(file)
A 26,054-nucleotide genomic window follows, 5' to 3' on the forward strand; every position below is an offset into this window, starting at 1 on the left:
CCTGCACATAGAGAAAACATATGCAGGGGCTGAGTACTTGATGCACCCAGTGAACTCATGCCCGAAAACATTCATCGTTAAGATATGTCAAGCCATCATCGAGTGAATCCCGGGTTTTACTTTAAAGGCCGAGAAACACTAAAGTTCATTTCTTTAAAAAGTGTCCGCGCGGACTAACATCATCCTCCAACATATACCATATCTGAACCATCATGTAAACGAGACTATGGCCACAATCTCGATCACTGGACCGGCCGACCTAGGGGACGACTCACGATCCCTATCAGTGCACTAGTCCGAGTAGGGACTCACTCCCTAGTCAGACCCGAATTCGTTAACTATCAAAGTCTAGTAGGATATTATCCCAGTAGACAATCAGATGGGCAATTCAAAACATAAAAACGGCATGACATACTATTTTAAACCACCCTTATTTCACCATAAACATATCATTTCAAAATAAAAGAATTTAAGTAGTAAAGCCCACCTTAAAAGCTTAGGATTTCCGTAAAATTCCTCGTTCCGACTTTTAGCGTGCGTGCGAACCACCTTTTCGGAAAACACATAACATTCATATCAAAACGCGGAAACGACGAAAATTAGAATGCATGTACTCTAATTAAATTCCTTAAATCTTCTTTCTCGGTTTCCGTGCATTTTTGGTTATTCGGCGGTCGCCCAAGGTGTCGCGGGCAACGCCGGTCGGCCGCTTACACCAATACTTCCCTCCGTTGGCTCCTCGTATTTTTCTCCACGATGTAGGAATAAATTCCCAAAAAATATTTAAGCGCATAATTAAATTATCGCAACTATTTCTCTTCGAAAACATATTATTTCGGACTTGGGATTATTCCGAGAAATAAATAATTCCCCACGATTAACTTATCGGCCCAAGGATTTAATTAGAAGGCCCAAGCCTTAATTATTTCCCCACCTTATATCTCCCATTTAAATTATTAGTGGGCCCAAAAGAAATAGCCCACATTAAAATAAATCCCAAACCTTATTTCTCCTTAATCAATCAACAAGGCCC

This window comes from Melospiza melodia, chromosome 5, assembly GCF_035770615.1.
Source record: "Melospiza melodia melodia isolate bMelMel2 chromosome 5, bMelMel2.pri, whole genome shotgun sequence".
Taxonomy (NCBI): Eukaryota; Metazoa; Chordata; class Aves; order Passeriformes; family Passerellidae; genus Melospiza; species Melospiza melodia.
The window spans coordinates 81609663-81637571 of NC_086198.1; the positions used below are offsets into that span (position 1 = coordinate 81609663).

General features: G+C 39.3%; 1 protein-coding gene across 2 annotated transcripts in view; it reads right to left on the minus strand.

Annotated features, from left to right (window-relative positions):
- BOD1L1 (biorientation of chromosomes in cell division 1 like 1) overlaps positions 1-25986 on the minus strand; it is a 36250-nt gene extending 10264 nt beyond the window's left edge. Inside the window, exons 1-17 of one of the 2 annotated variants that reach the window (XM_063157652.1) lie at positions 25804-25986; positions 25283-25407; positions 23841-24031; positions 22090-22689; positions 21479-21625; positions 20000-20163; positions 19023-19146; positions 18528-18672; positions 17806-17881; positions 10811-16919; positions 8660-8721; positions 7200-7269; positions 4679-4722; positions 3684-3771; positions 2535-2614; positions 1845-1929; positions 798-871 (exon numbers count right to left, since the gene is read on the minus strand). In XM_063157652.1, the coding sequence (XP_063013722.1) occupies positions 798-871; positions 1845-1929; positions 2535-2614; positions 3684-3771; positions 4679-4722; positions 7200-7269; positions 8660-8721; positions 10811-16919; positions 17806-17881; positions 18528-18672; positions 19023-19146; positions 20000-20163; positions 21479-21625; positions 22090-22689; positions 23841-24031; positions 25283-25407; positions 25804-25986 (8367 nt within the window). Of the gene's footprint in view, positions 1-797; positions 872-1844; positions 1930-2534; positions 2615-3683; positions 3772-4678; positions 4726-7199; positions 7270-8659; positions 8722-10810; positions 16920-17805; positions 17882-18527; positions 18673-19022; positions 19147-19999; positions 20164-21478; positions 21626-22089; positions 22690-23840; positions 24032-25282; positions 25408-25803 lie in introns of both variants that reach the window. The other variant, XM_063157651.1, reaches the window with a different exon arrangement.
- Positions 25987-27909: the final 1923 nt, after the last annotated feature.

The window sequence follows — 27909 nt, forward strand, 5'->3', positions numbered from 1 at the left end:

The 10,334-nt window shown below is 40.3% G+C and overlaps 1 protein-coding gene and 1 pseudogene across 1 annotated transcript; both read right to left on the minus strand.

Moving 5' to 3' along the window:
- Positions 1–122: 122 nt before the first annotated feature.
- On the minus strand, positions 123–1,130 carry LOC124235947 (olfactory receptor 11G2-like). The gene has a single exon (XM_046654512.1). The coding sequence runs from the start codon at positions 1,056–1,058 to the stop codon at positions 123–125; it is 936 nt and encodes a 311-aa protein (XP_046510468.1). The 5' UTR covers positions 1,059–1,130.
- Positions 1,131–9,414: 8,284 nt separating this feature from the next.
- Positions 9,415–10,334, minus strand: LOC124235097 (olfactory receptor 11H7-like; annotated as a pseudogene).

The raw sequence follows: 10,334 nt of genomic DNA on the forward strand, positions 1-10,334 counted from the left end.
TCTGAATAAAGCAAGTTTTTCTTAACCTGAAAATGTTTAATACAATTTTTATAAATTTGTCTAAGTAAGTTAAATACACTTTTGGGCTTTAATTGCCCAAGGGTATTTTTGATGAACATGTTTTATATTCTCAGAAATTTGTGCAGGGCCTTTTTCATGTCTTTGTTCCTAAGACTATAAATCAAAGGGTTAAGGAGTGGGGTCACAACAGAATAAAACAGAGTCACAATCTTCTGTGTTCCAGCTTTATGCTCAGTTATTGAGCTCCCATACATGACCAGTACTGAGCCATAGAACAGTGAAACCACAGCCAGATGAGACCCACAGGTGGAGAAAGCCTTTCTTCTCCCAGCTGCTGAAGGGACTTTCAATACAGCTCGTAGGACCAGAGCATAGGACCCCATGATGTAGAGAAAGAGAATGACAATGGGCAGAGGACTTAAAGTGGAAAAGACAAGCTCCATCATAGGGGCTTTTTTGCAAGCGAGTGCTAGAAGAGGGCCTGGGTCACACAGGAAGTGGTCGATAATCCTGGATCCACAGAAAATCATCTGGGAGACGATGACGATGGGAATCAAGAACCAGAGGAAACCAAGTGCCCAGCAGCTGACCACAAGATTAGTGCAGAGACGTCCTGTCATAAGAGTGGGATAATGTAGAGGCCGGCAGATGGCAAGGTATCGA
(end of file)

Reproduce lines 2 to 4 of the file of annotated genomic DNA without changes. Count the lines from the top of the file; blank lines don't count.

CCTGCACATAGAGAAAACATATGCAGGGGCTGAGTACTTGATGCACCCAGTGAACTCATGCCCGAAAACATTCATCGTTAAGATATGTCAAGCCATCATCGAGTGAATCCCGGGTTTTACTTTAAAGGCCGAGAAACACTAAAGTTCATTTCTTTAAAAAGTGTCCGCGCGGACTAACATCATCCTCCAACATATACCATATCTGAACCATCATGTAAACGAGACTATGGCCACAATCTCGATCACTGGACCGGCCGACCTAGGGGACGACTCACGATCCCTATCAGTGCACTAGTCCGAGTAGGGACTCACTCCCTAGTCAGACCCGAATTCGTTAACTATCAAAGTCTAGTAGGATATTATCCCAGTAGACAATCAGATGGGCAATTCAAAACATAAAAACGGCATGACATACTATTTTAAACCACCCTTATTTCACCATAAACATATCATTTCAAAATAAAAGAATTTAAGTAGTAAAGCCCACCTTAAAAGCTTAGGATTTCCGTAAAATTCCTCGTTCCGACTTTTAGCGTGCGTGCGAACCACCTTTTCGGAAAACACATAACATTCATATCAAAACGCGGAAACGACGAAAATTAGAATGCATGTACTCTAATTAAATTCCTTAAATCTTCTTTCTCGGTTTCCGTGCATTTTTGGTTATTCGGCGGTCGCCCAAGGTGTCGCGGGCAACGCCGGTCGGCCGCTTACACCAATACTTCCCTCCGTTGGCTCCTCGTATTTTTCTCCACGATGTAGGAATAAATTCCCAAAAAATATTTAAGCGCATAATTAAATTATCGCAACTATTTCTCTTCGAAAACATATTATTTCGGACTTGGGATTATTCCGAGAAATAAATAATTCCCCACGATTAACTTATCGGCCCAAGGATTTAATTAGAAGGCCCAAGCCTTAATTATTTCCCCACCTTATATCTCCCATTTAAATTATTAGTGGGCCCAAAAGAAATAGCCCACATTAAAATAAATCCCAAACCTTATTTCTCCTTAATCAATCAACAAGGCCC

This window comes from Melospiza melodia, chromosome 5, assembly GCF_035770615.1.
Source record: "Melospiza melodia melodia isolate bMelMel2 chromosome 5, bMelMel2.pri, whole genome shotgun sequence".